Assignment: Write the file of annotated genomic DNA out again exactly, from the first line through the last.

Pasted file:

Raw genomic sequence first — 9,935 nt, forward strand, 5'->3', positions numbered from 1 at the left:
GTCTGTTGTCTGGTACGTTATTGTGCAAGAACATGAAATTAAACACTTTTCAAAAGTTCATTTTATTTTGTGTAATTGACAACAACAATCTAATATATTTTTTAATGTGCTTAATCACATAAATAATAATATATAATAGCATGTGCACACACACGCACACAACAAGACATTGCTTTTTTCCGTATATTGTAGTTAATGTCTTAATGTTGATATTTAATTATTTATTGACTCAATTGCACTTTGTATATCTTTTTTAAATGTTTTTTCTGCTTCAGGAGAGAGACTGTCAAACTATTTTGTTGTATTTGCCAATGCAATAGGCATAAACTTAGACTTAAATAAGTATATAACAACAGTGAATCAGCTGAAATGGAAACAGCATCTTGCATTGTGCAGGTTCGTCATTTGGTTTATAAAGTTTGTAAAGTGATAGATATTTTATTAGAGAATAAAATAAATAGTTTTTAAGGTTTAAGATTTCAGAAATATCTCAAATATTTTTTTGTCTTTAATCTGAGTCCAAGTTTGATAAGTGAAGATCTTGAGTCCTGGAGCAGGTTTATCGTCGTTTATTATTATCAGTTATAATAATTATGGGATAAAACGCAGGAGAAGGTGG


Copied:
Raw genomic sequence first — 9,935 nt, forward strand, 5'->3', positions numbered from 1 at the left:
GTCTGTTGTCTGGTACGTTATTGTGCAAGAACATGAAATTAAACACTTTTCAAAAGTTCATTTTATTTTGTGTAATTGACAACAACAATCTAATATATTTTTTAATGTGCTTAATCACATAAATAATAATATATAATAGCATGTGCACACACACGCACACAACAAGACATTGCTTTTTTCCGTATATTGTAGTTAATGTCTTAATGTTGATATTTAATTATTTATTGACTCAATTGCACTTTGTATATCTTTTTTAAATGTTTTTTCTGCTTCAGGAGAGAGACTGTCAAACTATTTTGTTGTATTTGCCAATGCAATAGGCATAAACTTAGACTTAAATAAGTATATAACAACAGTGAATCAGCTGAAATGGAAACAGCATCTTGCATTGTGCAGGTTCGTCATTTGGTTTATAAAGTTTGTAAAGTGATAGATATTTTATTAGAGAATAAAATAAATAGTTTTTAAGGTTTAAGATTTCAGAAATATCTCAAATATTTTTTTGTCTTTAATCTGAGTCCAAGTTTGATAAGTGAAGATCTTGAGTCCTGGAGCAGGTTTATCGTCGTTTATTATTATCAGTTATAATAATTATGGGATAAAACGCAGGAGAAGGTGG